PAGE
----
Open source vs. commercial network access control (NAC) products

There are now a number of free and open source network access control (NAC) products, but how do they stack up against the commercial options? Network professional Mike Chapple reviews the free alternatives, but also warns readers that a "stepping stone" approach to NAC may be a mistake for an enterprise.

There are now a number of free and open source network access control (NAC) products available. How do they typically...

differ from what would be offered in a commercial product? Should companies use them to get a sense of whether they would benefit from buying a commercial product?

There's nothing wrong with open source products. However, I'd be wary about using them as a stepping-stone product choice.

First, let's look at open source products and how they differ from their commercial counterparts. There are two major players in the open source NAC market right now: PacketFence's Zero Effort NAC (ZEN) and Swisscom's FreeNAC. Both of these products have rapidly growing feature sets and appeal to those trying to implement NAC on a shoestring budget. They offer enterprise-class features, such as integration with Active Directory, virtual machine support and reporting/monitoring. What they don't offer is the slick user interfaces and advanced support available from a commercial vendor. They do offer some limited integration with products like McAfee Inc.'s Epo, but neither product boasts the wide range of third-party vendor support available from a commercial product.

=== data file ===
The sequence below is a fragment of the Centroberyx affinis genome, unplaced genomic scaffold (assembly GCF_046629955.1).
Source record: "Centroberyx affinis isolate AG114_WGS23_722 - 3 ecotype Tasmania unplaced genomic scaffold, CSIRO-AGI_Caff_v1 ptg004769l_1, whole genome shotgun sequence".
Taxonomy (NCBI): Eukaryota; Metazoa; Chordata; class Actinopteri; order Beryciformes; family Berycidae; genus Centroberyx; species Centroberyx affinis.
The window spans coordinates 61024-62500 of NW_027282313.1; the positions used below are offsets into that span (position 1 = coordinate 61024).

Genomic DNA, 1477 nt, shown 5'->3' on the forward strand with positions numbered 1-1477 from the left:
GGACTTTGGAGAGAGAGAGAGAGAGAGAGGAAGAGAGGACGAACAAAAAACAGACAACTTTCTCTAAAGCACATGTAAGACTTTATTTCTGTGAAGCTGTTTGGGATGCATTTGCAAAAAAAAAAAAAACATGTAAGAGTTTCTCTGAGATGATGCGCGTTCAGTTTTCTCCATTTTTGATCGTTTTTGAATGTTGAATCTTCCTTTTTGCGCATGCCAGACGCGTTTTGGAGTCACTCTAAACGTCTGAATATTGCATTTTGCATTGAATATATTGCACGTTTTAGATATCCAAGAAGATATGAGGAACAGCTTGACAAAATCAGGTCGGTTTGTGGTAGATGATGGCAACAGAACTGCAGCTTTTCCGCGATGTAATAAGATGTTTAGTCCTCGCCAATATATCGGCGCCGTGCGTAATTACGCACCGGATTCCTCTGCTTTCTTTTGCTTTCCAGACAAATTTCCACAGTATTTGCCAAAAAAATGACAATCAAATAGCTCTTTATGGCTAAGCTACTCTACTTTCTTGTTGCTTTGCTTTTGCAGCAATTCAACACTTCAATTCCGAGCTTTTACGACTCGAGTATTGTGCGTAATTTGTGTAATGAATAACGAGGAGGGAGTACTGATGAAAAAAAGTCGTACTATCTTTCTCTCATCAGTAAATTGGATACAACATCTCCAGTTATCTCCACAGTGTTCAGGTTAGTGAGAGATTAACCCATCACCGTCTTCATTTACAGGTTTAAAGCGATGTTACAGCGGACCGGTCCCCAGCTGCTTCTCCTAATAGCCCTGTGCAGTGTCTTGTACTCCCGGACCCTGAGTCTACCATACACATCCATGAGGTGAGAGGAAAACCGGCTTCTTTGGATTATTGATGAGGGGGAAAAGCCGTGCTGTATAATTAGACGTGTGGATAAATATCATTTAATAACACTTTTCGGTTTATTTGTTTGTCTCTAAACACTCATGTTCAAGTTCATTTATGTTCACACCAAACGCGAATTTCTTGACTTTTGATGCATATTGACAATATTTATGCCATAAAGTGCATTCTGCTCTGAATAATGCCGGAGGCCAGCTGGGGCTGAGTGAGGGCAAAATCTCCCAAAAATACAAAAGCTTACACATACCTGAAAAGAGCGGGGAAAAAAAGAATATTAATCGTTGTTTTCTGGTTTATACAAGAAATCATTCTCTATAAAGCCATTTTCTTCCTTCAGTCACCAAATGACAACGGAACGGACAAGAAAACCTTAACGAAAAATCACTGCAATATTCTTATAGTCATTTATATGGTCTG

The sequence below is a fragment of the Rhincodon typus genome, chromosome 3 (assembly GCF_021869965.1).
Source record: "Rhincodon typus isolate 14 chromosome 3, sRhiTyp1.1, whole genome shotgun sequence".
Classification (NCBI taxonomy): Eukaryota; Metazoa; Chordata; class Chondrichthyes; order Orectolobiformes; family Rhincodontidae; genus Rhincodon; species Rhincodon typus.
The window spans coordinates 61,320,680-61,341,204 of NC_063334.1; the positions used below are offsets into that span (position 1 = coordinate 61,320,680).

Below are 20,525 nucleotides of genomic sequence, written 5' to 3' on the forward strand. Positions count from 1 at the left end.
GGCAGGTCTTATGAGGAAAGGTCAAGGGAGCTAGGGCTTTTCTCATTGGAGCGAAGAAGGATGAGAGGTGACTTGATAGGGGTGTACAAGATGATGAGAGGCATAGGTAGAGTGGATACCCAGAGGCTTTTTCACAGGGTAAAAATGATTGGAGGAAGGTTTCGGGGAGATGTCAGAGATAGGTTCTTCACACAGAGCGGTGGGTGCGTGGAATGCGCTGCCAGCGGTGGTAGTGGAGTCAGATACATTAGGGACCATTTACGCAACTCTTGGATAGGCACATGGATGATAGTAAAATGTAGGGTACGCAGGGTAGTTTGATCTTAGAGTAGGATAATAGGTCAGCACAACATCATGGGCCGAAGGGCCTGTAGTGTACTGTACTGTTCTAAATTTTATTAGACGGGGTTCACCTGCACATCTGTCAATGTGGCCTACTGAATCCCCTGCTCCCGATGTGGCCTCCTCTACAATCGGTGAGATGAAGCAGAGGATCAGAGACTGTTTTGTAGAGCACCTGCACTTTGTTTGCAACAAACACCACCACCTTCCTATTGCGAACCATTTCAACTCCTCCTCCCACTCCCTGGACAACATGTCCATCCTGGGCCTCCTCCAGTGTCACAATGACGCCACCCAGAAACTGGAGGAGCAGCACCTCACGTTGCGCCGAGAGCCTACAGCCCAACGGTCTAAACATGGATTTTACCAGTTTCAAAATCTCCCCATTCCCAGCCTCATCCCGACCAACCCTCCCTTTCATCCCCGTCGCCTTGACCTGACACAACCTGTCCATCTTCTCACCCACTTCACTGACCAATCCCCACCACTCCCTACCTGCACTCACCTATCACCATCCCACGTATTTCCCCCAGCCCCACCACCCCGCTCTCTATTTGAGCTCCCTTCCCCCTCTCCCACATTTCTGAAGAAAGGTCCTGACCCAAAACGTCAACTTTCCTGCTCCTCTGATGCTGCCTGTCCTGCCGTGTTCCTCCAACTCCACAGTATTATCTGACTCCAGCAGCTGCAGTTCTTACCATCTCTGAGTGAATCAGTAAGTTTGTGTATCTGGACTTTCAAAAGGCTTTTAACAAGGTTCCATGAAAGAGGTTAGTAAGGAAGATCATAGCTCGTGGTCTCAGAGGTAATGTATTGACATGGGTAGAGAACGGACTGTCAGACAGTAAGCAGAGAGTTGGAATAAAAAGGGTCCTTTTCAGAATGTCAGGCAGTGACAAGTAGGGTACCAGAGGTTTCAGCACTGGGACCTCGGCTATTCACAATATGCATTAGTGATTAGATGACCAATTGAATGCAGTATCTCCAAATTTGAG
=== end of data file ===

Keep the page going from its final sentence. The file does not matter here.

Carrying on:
Both Zero Effort NAC and FreeNAC have professional support available, but it's not free. PacketFence will provide a quote if you wish non-standard support or product customization, while FreeNAC requires that you purchase their enterprise edition that begins at $5,000 along with Gold Support at $8-$12 per device per year.

Second, you should think carefully about whether a "stepping stone" approach is really in your best interests. Deploying NAC is a resource-intensive process that often requires a high degree of user involvement. Are you willing to go through that twice? If you feel that NAC is appropriate for your environment, you'd probably be better off carefully selecting the right product (rather than a "starter" product) and deploying it in a careful, methodical manner. If you want to float a trial balloon, I'd suggest considering a small-scale pilot with a carefully defined group of users.

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This was last published in January 2008

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